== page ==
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The Dakota Uprising  (New Ulm)

(Reprint from News: August 17, 2001)

August 15, 2001


The weather was cool and rainy as I left the Mall of America that morning heading west.  My general destination was the small town of Windom in southwestern Minnesota because I knew that my grandfather (my mother's father) was born there in the 1890s.  I had never been to Windom and, honestly, didn't know much about my grandfather or his father or HIS father, all of whom lived in the Windom area in the 1890s and all of whom died many years before I was born, so I planned to do some research there.  


On my way to Windom, I stopped in the town of New Ulm, settled in 1854 by German immigrants -- I'm just guessing here, but they were probably from Ulm.  Anyway, New Ulm is also one of the oldest towns in southern Minnesota, and it's one of the few towns in the U.S. that was sacked by Indians during the Indian wars of the 1800s.  Back in the early 1860s, the Sioux Indians, or "Dakota" as they call themselves, were angry that the American government had failed to live up to their promises of an earlier treaty, which had forced them onto a reservation.  It's the same sad story that was repeated in every part of the American West during the 1800s, with the American government failing to fulfill its promises to the Indians.


By 1862, much of the U.S. Army had been sent east to fight in the Civil War.  Realizing this, the angry Dakota Indians staged an uprising, killing homesteaders throughout southern Minnesota, including many in New Ulm.  The town residents retreated to Mankato, abandoning New Ulm to the Dakota Indians who then proceeded to burn down most of it.  The Dakota were pretty confused by some of the settlers' belongings, including ladies undergarments, and, quite seriously, walked around the smoldering town while proudly wearing corsets, petticoats, and other unmentionables on their heads.  However, the settlers returned a few months later and, equipped with a fresh supply of ladies undergarments, rebuilt New Ulm into a beautiful city.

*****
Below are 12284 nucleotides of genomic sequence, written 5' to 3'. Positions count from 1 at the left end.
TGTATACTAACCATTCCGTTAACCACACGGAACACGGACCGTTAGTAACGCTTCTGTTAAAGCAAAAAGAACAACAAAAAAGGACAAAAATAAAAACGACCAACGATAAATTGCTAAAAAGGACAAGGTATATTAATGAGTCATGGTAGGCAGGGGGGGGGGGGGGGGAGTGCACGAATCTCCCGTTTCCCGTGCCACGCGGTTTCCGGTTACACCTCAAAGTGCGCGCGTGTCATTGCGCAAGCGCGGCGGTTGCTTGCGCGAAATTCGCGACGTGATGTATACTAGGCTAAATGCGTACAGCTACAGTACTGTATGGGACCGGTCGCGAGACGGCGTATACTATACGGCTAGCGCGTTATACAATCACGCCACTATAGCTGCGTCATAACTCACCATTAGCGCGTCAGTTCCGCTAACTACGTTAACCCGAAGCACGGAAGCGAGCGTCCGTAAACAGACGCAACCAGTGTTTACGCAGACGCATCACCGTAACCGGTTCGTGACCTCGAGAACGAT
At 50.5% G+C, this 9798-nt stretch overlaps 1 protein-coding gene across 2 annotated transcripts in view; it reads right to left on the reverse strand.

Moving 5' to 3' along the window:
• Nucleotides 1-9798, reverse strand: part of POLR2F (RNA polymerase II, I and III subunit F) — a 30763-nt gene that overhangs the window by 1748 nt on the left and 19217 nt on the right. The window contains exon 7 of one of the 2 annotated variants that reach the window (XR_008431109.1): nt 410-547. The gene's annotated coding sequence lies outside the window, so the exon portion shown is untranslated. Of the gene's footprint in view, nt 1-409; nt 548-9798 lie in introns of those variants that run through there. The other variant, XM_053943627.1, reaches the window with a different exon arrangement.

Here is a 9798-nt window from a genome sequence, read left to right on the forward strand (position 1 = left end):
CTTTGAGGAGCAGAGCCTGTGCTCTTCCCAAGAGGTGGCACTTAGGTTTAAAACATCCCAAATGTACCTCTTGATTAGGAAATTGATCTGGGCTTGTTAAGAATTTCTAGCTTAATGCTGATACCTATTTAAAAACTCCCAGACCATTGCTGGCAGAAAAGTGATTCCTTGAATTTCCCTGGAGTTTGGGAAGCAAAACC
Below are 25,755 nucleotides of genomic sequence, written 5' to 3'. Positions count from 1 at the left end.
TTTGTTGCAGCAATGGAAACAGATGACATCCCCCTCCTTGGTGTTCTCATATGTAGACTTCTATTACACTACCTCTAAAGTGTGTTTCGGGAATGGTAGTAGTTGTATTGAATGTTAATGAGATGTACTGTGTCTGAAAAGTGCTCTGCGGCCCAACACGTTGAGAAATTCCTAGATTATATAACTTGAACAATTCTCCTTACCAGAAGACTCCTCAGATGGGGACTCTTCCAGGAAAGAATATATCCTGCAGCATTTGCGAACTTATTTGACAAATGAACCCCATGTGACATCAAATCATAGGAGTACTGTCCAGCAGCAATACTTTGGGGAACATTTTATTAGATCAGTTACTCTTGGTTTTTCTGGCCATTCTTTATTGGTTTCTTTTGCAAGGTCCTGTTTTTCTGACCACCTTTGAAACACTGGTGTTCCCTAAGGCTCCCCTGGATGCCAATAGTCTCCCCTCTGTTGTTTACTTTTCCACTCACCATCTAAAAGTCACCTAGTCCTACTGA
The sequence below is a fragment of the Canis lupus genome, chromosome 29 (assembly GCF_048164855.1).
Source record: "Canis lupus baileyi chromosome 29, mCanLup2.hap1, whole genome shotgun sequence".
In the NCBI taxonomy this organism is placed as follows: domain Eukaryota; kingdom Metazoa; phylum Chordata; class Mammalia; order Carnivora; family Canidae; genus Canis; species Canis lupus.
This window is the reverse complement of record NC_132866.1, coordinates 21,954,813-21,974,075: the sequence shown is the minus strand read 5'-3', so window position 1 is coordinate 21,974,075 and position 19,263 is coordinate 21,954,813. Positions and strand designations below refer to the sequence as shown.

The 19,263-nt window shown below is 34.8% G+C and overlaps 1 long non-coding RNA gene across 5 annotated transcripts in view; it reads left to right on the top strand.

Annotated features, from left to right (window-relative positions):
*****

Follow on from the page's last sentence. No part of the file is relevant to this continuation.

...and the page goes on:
As a kid, I read about New Ulm and the Dakota Uprising in the book, "Bury My Heart at Wounded Knee" which captivated me, and I'd wanted to see this town ever since.  As I discovered, it's really a quaint town and has a lot of charming, old buildings.  After spending an hour visiting the New Ulm museum, I headed to a nearby State Park along the Cottonwood River where I camped that night and, in honor of the German settlers, cooked up some bratwurst for dinner.  But then I do that every night.


   1-6354_Little_Crow.jpg (39076 bytes)   

Above left:  After surviving the Mall of America, I headed south.  This is a bank in St. Peter, Minnesota that apparently also serves pizza (and "chickin" wings).

Above center:  Little Crow was the Sioux warrior who led the Dakota Uprising of 1862 in southern Minnesota.  The uprising was in retaliation for the U.S. Government's failure to abide by a treaty, which had promised food distributions to the Sioux.

Above right:  During the Dakota Uprising, the Sioux sacked the town of New Ulm, Minnesota.  New Ulm recovered, though, and today is a prosperous and beautiful town.



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